In 2007 I claimed two new countries in one trip by adding a German holiday to my Dutch summerschooling – this was so I could meet up with a Maltese friend I’d met earlier in the year in Ireland. I think it’s fair to mark this as the beginnings of a more international phase of my life, helped by entering gradschool. Or less pretentiously, this was the year I caught the travel bug, helped by gradschool funds! I’ve since made a dedicated return to Germany in search of curiosities in Berlin; dipped in and out as part of a three country adventure; and visited Stuttgart and Frankfurt for climbing events.
  • Canada
    My first transatlantic flight was not, as I had imagined it would be, to the US. Instead, academic travel took me to Banff; I’ve since visited Toronto twice (the second time adding in Montreal and, er, Waterloo) before heading back to the west coast to tick Vancouver off my bucket list.
  • Sweden and Denmark
    I collected Stockholm, Gothenburg and Gävle in less than a week in late 2008; a longer stay in Copenhagen the following summer added Denmark, and also enabled a lunch break in Malmo. After considerable neglect, I returned to Sweden in 2023 for a long weekend in Stockholm.; more time in Denmark is definitely overdue.
  • Malta
    I’m not sure how many people manage to tick off Malta before Italy, but here we are… and I can’t even blame an obscure mathematical conference for this one! I also managed to include Gozo and Comino on this holiday, back in 2010. Almost a decade later, I briefly returned to the main island.
  • USA
    My academic pursuits finally lead me to America in 2010, starting with Seattle, then adding New Orleans, Boston, and San Diego as I followed the Joint Mathematics Meetings. It having eluded me thus far, I had to deliberately include a stop in New York on my big tour of 2015; a couple of years later I did manage to get there for work. Factor in additional exploration along the length of the west coast, plus a fortnight focused on the Northwest, and the US had already become one of my most frequently and thoroughly visited countries pre-pandemic. When my travel properly resumed in 2022, I racked up most of a month here – starting with a seven state rail adventure, then returning for nearly a fortnight mostly in Salt Lake City.
  • Italy and Vatican City
    The last trip of my academic career opened up what has become a firm favourite, Italy – and marked the beginning of writing trip reports. Attending a conference in Assisi in 2012, all I saw of Rome was some train stations. So I returned to the capital the following year in tourist mode, briefly also setting foot in Vatican City (before being turned away due to a ticketing issue). Later Alaina and I would visit Rome together, which we enjoyed so much we made Italy the main part of our honeymoon. Travel with friends also gave us the opportunity to explore Tuscany in 2019.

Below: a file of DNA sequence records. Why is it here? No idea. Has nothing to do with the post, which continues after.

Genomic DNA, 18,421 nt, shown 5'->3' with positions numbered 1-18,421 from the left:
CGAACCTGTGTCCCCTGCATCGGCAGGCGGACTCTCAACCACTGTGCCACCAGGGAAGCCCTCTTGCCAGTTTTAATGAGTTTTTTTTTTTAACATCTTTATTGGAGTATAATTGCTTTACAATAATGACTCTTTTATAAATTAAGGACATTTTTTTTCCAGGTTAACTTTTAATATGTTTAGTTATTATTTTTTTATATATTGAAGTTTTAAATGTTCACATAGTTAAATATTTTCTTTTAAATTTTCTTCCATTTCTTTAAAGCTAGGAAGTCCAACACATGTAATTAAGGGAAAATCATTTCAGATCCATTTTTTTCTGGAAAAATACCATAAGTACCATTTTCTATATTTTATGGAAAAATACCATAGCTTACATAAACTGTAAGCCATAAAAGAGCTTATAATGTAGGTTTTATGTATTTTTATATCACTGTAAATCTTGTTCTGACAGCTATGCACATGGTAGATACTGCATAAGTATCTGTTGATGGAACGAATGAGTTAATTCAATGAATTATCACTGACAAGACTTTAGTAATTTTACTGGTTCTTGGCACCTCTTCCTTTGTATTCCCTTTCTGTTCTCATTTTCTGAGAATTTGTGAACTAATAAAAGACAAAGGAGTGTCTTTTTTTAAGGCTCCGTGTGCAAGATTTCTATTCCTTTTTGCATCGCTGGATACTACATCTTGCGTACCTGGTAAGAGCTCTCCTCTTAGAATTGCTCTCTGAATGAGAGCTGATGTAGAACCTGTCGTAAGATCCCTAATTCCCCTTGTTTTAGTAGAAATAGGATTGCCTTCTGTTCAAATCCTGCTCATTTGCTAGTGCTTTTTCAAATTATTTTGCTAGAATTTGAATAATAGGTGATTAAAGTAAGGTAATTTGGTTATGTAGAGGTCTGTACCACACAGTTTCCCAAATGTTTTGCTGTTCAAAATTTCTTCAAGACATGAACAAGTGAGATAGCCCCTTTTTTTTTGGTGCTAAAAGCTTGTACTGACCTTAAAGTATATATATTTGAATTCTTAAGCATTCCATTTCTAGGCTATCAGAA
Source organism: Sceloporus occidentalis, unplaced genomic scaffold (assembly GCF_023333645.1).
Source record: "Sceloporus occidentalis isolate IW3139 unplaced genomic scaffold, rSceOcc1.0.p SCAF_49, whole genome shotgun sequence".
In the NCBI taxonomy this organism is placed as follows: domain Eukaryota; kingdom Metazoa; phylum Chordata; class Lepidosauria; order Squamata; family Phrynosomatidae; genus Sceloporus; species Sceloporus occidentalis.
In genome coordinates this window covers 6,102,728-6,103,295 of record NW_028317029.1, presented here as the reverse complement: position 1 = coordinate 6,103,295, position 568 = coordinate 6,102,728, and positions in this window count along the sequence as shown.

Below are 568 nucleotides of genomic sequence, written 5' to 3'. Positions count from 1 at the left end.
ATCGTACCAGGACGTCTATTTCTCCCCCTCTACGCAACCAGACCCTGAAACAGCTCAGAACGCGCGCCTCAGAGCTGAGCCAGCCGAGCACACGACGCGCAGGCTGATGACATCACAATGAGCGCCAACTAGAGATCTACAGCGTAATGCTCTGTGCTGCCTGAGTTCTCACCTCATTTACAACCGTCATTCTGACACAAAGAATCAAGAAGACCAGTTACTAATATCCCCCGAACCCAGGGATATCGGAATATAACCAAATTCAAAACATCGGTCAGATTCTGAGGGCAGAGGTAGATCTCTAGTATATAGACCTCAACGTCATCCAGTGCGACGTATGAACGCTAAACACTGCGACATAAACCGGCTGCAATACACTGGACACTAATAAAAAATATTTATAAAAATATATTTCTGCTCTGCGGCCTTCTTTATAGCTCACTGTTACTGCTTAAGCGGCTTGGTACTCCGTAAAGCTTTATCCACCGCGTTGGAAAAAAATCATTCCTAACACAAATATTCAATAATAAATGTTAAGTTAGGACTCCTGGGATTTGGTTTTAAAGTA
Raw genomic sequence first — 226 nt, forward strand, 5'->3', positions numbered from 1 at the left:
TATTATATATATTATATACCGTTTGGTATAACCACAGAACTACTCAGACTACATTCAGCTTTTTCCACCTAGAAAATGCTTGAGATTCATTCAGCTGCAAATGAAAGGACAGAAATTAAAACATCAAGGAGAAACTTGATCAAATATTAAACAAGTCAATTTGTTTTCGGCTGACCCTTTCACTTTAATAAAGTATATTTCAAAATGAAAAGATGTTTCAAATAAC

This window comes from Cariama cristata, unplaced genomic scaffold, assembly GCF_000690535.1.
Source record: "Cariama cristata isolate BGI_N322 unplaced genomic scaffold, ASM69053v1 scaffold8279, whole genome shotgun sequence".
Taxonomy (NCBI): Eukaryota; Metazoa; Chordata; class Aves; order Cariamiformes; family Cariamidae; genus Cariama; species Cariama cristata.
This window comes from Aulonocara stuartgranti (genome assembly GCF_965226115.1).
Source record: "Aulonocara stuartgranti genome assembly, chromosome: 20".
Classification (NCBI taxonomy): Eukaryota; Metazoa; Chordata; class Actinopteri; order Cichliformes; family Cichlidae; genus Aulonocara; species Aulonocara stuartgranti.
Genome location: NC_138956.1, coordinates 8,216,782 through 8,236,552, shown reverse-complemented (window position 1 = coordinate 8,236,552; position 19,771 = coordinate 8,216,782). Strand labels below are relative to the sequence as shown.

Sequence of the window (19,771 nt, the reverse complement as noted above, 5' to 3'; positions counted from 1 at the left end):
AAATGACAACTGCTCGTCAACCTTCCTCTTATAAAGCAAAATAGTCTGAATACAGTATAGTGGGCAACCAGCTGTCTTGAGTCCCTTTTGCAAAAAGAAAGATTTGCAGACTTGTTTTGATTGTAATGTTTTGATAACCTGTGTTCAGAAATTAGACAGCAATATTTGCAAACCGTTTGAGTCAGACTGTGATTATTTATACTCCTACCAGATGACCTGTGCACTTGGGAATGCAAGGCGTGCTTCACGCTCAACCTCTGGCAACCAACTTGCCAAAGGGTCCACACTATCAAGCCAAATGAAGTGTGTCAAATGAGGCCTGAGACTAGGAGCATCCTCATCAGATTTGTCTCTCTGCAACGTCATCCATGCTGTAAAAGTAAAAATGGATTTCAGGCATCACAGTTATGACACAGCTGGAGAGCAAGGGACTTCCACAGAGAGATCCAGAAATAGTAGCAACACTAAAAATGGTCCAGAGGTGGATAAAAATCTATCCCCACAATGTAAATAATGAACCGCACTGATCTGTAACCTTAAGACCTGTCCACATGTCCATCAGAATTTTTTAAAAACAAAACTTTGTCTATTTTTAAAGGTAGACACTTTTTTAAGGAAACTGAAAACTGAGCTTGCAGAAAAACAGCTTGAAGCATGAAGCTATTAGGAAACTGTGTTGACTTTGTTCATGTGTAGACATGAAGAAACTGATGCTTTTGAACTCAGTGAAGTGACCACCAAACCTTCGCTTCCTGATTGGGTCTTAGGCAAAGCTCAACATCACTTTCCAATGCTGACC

• Switzerland
    2012 added a second new country, thanks to a trip to Zurich for a concert. The next year I’d return for a second gig by the same artist, this time in Geneva. The honeymoon itinerary included stops in Zurich and Chur and rail travel across the Swiss alps; I spent some more time in the mountains for the kick-off of 2022’s climbing world cup season.
  • Spain
    Although I’ve not come up with any hard rules, I do consider 2016’s trip to Gran Canaria acceptable as a visit to Spain, placing it here in the ordering. But if you don’t, my subsequent weekend in Madrid, trip to Valencia, or Andalusian wanderings surely qualify.
  • Cyprus
    2017’s addition to the list was decided by fate, as I picked flights to Larnaca by the roll of a die!
  • Austria
    With no countries joining this list in 2018, I made sure that 2019’s first adventure would be to somewhere new. Inspired by a photo, I split a long weekend between Salzburg and Hallstatt, Obertraun and Dachstein.

  • UAE
    It took until late 2022 to expand this list… and it was a country I didn’t even particularly want to visit! To get to somewhere I did, I travelled via Dubai, and stayed just long enough to confirm it wasn’t my kind of place.
  • Armenia
    Fittingly, it was the Extraordinary Travel Festival – a conference for country counters – that added my first unusual entry to this list, Armenia. I spent most of my time in the capital, Yerevan, but also joined a tour of various Soviet science sites on the slopes of Mt. Aragats.

This gives a lower bound of just 19 of the 193 states with full membership of the UN; plus the territory of observer state the Holy See. At the other extreme, I’ve covered 80 of the 1301 locations distinguished by NomadMania, or 81 of the 1500 tracked by their rivals Most Traveled People

I’ve been to three of the UK’s four nations; thirteen of the United States; and thirteen of the EU28 (now twelve of the EU27, I suppose). I wonder which of these counts I’ll add to next – but whichever option I take, there’s clearly plenty out there to explore…